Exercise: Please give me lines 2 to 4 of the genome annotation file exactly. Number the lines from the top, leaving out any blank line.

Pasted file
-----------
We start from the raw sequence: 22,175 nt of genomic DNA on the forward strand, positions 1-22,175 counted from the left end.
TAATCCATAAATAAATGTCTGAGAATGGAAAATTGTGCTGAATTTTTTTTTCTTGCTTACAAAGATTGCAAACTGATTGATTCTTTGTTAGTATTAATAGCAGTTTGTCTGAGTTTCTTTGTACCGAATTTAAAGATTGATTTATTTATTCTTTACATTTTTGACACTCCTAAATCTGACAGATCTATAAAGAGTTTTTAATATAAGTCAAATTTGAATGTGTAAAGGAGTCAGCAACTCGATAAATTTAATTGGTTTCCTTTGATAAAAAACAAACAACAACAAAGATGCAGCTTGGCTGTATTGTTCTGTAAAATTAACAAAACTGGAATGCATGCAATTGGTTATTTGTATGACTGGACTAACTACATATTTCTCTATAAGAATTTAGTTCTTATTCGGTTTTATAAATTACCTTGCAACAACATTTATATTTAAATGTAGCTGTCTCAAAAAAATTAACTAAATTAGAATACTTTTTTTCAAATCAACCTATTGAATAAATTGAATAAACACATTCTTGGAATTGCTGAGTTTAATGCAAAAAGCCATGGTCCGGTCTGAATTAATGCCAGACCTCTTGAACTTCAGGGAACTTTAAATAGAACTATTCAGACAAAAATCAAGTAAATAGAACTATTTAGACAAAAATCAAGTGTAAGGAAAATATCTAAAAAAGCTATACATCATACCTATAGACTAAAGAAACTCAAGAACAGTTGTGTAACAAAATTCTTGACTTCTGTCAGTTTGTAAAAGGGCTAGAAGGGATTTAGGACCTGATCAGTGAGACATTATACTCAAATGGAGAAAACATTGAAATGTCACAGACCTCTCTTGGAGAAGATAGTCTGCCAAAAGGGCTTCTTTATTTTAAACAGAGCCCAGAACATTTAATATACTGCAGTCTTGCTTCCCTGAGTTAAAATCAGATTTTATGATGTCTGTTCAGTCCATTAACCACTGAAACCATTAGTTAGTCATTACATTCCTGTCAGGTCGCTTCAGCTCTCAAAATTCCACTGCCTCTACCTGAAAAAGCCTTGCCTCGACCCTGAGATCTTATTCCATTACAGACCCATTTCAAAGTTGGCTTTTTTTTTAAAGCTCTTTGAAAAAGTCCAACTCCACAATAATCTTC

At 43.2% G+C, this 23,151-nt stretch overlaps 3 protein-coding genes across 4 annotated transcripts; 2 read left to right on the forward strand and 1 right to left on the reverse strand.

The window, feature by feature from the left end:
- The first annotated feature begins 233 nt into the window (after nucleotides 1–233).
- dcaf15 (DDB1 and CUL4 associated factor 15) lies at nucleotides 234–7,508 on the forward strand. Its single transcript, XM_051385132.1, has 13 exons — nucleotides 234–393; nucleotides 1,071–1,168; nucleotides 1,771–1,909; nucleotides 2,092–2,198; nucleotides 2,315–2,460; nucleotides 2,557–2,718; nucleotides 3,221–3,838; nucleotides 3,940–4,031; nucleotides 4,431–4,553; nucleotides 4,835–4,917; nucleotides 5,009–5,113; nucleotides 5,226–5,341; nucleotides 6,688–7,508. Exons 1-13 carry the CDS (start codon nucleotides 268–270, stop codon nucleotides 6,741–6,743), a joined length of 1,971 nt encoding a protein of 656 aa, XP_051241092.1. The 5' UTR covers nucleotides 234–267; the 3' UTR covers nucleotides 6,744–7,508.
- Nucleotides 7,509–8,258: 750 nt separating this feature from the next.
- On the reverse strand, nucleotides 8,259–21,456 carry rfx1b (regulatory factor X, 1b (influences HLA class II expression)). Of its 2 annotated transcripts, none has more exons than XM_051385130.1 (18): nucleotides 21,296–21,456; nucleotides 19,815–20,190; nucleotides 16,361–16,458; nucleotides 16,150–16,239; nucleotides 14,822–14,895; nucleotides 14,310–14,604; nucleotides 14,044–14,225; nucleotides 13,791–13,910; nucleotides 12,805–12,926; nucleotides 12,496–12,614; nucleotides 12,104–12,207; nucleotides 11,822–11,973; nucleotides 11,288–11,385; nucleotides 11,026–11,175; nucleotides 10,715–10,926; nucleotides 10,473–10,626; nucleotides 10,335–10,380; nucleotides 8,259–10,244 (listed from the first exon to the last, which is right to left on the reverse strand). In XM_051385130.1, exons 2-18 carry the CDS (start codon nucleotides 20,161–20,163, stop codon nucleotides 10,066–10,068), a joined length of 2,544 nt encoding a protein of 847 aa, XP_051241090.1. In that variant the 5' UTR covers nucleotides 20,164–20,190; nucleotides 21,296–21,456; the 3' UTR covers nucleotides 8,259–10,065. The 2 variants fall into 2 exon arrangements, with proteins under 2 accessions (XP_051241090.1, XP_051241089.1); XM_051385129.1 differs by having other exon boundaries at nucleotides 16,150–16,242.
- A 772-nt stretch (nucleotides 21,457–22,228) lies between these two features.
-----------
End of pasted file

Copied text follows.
TAATCCATAAATAAATGTCTGAGAATGGAAAATTGTGCTGAATTTTTTTTTCTTGCTTACAAAGATTGCAAACTGATTGATTCTTTGTTAGTATTAATAGCAGTTTGTCTGAGTTTCTTTGTACCGAATTTAAAGATTGATTTATTTATTCTTTACATTTTTGACACTCCTAAATCTGACAGATCTATAAAGAGTTTTTAATATAAGTCAAATTTGAATGTGTAAAGGAGTCAGCAACTCGATAAATTTAATTGGTTTCCTTTGATAAAAAACAAACAACAACAAAGATGCAGCTTGGCTGTATTGTTCTGTAAAATTAACAAAACTGGAATGCATGCAATTGGTTATTTGTATGACTGGACTAACTACATATTTCTCTATAAGAATTTAGTTCTTATTCGGTTTTATAAATTACCTTGCAACAACATTTATATTTAAATGTAGCTGTCTCAAAAAAATTAACTAAATTAGAATACTTTTTTTCAAATCAACCTATTGAATAAATTGAATAAACACATTCTTGGAATTGCTGAGTTTAATGCAAAAAGCCATGGTCCGGTCTGAATTAATGCCAGACCTCTTGAACTTCAGGGAACTTTAAATAGAACTATTCAGACAAAAATCAAGTAAATAGAACTATTTAGACAAAAATCAAGTGTAAGGAAAATATCTAAAAAAGCTATACATCATACCTATAGACTAAAGAAACTCAAGAACAGTTGTGTAACAAAATTCTTGACTTCTGTCAGTTTGTAAAAGGGCTAGAAGGGATTTAGGACCTGATCAGTGAGACATTATACTCAAATGGAGAAAACATTGAAATGTCACAGACCTCTCTTGGAGAAGATAGTCTGCCAAAAGGGCTTCTTTATTTTAAACAGAGCCCAGAACATTTAATATACTGCAGTCTTGCTTCCCTGAGTTAAAATCAGATTTTATGATGTCTGTTCAGTCCATTAACCACTGAAACCATTAGTTAGTCATTACATTCCTGTCAGGTCGCTTCAGCTCTCAAAATTCCACTGCCTCTACCTGAAAAAGCCTTGCCTCGACCCTGAGATCTTATTCCATTACAGACCCATTTCAAAGTTGGCTTTTTTTTTAAAGCTCTTTGAAAAAGTCCAACTCCACAATAATCTTC

At 43.2% G+C, this 23,151-nt stretch overlaps 3 protein-coding genes across 4 annotated transcripts; 2 read left to right on the forward strand and 1 right to left on the reverse strand.

The window, feature by feature from the left end: